The Exchange sat down with Alix Murphy, World Remit Director of Mobile Partnerships and Leon Isaacs, from the DMA, co-author of Reducing Costs and Scaling Up UK to Africa Remittances Through Technology for an interview during the GSMA Mobile 360 conference held in Dar es Salaam, Tanzania on the 13th July to discuss WorldRemit dominance and issues relating to fintech across Africa.
Qn. Briefly tell us about World Remit and its achievement to date.
Our CEO Ismail Ahmed founded WorldRemit to find a better way to transfer money internationally. Having personally seen the challenges of sending and receiving money: having to take time off work, travel long distances or entrust the job to someone else, he was convinced there was a better way. Having served as a compliance advisor to the United Nations, Ismail founded the company on the principles of strong compliance procedures, recognizing that the only way to meaningfully reduce the risks in the money transfer industry was to bring the entire process into the digital world.
Ismail founded the company in 2010 as a digital and mobile first solution to the challenge of sending and receiving money. Since then it has secured almost $200 million in funding and has been named the fastest growing technology company in the UK.
WorldRemit is a digital remittance service, what that means is that members of the Tanzanian diaspora can come to WorldRemit online service or use our mobile app to send money back to Tanzania instantly and safely. Since 2010 we have grown to become the largest provider of remittance directly to mobile money accounts across the world, and we do that by establishing partnerships with mobile money providers such as Tigopesa in Tanzania and Vodacom Mpesa across Africa inorder to enable our customers to send directly from their mobile phone in somewhere like the UK straight to the mobile phone of their family member back home.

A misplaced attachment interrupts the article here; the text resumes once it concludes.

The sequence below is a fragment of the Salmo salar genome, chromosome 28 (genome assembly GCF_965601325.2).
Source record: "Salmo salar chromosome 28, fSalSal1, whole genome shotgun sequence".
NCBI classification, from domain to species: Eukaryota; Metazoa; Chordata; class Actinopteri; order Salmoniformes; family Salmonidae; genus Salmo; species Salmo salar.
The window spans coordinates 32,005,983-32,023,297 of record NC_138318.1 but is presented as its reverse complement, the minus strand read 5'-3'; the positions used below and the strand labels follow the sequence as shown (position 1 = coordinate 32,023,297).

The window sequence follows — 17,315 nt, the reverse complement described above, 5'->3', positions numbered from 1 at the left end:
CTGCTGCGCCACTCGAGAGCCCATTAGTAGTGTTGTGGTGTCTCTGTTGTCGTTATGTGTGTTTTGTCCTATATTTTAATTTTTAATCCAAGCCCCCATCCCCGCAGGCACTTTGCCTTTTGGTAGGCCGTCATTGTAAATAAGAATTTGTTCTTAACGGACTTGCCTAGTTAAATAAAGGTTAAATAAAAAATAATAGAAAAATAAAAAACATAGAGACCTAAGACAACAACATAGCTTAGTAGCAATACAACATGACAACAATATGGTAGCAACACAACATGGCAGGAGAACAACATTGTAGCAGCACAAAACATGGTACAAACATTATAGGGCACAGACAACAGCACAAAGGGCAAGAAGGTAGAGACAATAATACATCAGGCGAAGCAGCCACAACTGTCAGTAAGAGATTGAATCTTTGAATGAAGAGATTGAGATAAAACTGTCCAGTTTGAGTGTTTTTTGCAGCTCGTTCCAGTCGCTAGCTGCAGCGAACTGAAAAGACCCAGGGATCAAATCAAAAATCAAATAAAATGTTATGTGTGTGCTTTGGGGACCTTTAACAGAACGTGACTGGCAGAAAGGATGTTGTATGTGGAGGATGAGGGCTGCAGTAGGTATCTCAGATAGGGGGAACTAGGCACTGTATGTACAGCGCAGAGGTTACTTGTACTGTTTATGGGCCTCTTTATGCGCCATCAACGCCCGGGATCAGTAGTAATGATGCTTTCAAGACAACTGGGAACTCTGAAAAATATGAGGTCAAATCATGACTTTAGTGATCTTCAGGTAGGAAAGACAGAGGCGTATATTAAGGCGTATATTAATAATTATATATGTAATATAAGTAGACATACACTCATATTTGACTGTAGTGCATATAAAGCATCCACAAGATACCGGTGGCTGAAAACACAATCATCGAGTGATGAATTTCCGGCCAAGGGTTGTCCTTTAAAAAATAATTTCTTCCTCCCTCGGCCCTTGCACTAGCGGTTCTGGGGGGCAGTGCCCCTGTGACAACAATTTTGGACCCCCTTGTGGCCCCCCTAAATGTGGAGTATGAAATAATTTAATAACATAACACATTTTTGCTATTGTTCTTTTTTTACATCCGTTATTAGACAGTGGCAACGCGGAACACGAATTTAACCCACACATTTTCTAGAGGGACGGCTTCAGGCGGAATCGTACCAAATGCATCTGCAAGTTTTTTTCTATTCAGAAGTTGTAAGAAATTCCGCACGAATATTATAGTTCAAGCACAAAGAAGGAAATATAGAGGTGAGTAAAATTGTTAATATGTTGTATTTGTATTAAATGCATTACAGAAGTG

In terms of our achievement to date, We launched Tanzania as a receive country in January 2013, and have seen rapid growth. By August 2015 mobile money had overtaken cash pickup and bank transfer as the number one receive method. In the last year, we have seen a major uplift in the adoption of mobile money as a payout method and 85% of the money sent through our service is now sent as mobile money – but with around 90% of the global remittance market being cash based there is still a long way to go.
WorldRemit received a $40m Series A investment from Accel Partners in 2014 and a $100m Series B led by Technology Crossover Ventures (TCV) in 2015, early investors of Facebook, Spotify, Netflix and Slack. In 2016, the company also raised $45m of working capital facilities from TriplePoint Venture Growth and Silicon Valley Bank to drive the next phase of its growth.
WorldRemit was also recently awarded the FT /IFC Transformational Business Award in recognition of its achievements in supporting the UN SDGs and driving financial inclusion.